Mainstreaming of Media for the Advancement of Women

The New initiative for better gender parity in the media industry

Statistics talk loud for the non-profit organization Women in View after the results of two studies—commissioned by the BC Institute of Film Professionals with the support of Service Canada—highlighted the gender inequity in the media industry.

Gender parity, the bane of women filmmakers, set off the creation of SexMoneyMedia (SMM)—an international symposium held in Vancouver in October 2010. It led to a new initiative: Status of Women in Canada for Mainstreaming of Media Diversity (in association with Women in Film & Television Vancouver).

Jointly supported by academic and business partners, grants and donations, and funds from SMM, Women in View officially launched in September 2011 by Managing Director Marsha Newbery. The venue was the 13th Annual Martini Madness Party that summed up the Vancouver Women in Film Festival (VWIFF) at Republic Nightclub, where Newbery highlighted for me the fundamentals for the development of the initiative.

What is Gender Mainstreaming?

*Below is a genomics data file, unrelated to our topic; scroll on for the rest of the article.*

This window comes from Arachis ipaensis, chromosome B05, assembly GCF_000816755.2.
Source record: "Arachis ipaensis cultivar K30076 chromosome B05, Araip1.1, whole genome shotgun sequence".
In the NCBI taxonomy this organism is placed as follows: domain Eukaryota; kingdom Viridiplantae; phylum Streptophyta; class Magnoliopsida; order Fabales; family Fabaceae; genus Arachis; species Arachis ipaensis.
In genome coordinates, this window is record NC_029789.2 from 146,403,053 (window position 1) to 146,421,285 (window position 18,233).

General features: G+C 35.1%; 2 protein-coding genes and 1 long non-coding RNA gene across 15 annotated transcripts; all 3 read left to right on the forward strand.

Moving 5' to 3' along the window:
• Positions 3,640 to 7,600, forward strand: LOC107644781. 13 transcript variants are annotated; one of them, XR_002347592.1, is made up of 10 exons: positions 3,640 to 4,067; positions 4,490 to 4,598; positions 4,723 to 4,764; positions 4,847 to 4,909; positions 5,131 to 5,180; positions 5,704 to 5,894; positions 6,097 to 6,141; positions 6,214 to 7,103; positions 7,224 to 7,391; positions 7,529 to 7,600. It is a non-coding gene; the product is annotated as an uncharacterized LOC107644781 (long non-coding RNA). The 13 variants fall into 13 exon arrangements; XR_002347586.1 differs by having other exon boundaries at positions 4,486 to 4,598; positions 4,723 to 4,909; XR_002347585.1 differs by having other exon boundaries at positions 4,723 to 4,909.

Defined in 1997 by the United Nations Development Program, Gender Mainstreaming is a strategy to prevent inequalities by identifying gaps between genders. Several organizations are involved in the studies and the new initiative:

Service Canada
Since 2005, this initiative of the Government of Canada responds to the demand for a less cluttered delivery of programs and services. It supports the labor research of the BC Institute of Film Professionals.

The BC Institute of Film Professionals
Its ten-year mandate ended in 2008 after serving as an alliance of professionals. It ensured to the BC film and television workforce world-class skills through access to high-quality education, training programs, with the support of all sectors of the industry (labor organizations, producers, suppliers, post-production facilities, public and private educational institutions).

SexMoneyMedia (SSM)
The international symposium organized by Women in View in 2010 addresses cultural, industrial, and economic opportunities and challenges for women working in film, video, television, digital media, and ICT (information, communication, and technology). Two labor studies—commissioned by the BC Institute of Film Professionals—showed the absence of women in leadership positions despite their remarkable achievements.

Women in View